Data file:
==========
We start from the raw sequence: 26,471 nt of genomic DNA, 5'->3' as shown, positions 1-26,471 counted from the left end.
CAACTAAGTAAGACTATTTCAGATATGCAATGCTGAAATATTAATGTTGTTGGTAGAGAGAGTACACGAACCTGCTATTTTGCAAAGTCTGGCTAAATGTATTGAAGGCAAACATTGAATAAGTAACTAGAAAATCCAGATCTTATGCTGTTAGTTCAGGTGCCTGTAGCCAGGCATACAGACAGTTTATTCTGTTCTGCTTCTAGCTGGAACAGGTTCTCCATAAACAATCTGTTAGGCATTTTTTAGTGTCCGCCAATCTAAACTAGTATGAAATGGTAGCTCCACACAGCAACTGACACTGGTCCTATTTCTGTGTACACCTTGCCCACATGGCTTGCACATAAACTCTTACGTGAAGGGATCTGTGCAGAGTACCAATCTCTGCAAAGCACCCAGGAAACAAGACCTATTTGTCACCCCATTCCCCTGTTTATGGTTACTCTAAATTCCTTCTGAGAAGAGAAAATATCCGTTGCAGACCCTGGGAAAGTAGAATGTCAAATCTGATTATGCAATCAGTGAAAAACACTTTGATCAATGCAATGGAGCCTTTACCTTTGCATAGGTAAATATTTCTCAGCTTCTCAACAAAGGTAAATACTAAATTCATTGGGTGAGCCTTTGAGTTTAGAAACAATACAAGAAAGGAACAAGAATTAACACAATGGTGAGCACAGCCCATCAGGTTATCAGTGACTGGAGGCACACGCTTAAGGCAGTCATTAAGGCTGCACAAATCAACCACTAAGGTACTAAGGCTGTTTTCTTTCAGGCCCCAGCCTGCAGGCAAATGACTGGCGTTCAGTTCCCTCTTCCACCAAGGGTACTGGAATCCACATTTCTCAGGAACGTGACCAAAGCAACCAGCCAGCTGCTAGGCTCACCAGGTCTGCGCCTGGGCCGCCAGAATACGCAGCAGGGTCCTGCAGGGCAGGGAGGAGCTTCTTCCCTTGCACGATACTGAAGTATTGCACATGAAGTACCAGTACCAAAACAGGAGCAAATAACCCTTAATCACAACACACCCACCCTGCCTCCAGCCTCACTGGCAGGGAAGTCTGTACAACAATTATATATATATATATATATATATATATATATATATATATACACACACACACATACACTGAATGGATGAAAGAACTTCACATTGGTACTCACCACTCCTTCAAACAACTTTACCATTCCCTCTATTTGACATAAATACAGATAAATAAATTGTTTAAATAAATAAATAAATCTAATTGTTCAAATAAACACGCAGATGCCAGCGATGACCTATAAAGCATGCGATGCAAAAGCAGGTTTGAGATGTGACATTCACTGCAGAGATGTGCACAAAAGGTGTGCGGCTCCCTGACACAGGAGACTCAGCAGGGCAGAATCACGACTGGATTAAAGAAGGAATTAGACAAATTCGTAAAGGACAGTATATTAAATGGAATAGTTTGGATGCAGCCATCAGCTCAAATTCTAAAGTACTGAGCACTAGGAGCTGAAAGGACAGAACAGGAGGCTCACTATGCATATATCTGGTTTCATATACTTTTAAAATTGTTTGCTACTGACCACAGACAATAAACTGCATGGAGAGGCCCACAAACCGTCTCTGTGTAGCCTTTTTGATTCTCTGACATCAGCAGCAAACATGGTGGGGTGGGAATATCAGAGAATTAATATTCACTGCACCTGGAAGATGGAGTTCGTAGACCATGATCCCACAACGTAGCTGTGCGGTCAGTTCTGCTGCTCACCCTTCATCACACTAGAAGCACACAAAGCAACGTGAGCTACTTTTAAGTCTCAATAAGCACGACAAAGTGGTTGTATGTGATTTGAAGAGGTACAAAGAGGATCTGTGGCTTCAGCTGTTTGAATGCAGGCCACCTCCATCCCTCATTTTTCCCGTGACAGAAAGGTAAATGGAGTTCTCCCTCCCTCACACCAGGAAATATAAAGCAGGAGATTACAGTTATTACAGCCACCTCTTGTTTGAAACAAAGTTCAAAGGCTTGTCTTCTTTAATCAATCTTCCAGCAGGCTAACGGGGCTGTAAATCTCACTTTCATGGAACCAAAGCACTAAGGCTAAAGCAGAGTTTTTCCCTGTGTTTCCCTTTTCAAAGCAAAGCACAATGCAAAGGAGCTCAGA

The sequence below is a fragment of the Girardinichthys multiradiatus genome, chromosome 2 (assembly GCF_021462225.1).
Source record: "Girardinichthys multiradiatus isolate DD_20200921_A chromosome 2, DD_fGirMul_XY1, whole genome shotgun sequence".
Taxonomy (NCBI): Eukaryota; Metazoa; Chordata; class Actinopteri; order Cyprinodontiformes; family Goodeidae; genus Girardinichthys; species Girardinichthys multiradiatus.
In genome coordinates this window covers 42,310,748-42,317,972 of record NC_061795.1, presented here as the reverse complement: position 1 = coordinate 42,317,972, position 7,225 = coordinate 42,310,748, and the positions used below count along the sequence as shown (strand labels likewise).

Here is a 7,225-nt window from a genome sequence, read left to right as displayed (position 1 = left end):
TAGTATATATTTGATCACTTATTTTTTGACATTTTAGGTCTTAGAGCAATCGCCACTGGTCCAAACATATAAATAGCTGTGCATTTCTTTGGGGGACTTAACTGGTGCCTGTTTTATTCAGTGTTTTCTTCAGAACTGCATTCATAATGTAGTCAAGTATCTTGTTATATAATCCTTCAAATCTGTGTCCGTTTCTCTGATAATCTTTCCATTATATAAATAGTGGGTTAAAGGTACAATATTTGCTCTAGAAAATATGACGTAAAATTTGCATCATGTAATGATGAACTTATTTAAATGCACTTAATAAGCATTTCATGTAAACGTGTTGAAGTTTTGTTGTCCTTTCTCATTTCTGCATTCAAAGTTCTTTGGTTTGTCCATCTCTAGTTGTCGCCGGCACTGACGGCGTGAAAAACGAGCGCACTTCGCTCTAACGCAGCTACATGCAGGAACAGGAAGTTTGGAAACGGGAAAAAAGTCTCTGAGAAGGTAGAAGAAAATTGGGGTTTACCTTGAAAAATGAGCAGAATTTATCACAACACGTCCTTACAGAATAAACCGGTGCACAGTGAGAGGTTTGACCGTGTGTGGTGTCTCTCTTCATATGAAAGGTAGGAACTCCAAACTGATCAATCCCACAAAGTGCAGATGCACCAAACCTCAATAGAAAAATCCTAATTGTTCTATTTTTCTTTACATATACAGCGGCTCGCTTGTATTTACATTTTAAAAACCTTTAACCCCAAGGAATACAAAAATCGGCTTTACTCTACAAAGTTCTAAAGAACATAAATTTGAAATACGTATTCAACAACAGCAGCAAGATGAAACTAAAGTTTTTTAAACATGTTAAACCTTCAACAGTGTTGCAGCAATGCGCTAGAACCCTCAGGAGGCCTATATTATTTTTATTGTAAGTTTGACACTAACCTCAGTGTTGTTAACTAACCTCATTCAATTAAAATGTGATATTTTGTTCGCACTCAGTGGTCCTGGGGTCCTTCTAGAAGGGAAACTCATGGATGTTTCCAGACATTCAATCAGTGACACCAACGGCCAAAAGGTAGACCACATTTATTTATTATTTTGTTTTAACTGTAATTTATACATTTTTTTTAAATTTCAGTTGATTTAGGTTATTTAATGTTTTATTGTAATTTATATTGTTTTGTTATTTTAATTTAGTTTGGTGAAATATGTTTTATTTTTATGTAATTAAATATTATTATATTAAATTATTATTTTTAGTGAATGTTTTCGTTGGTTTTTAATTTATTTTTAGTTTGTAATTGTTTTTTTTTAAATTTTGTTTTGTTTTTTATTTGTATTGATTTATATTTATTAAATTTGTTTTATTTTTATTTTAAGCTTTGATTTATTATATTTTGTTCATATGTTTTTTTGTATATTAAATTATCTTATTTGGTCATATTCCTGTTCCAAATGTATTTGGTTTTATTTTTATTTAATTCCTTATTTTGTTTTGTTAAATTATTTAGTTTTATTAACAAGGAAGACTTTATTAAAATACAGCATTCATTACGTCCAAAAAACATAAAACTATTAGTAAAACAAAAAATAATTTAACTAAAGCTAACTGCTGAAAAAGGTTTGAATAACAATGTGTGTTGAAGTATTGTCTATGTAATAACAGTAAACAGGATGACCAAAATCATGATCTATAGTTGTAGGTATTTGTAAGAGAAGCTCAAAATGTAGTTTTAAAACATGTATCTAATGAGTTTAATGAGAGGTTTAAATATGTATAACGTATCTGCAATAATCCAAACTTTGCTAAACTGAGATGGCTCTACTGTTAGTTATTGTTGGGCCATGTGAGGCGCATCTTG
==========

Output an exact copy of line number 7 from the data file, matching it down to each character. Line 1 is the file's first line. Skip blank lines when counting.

Here is a 7,225-nt window from a genome sequence, read left to right as displayed (position 1 = left end):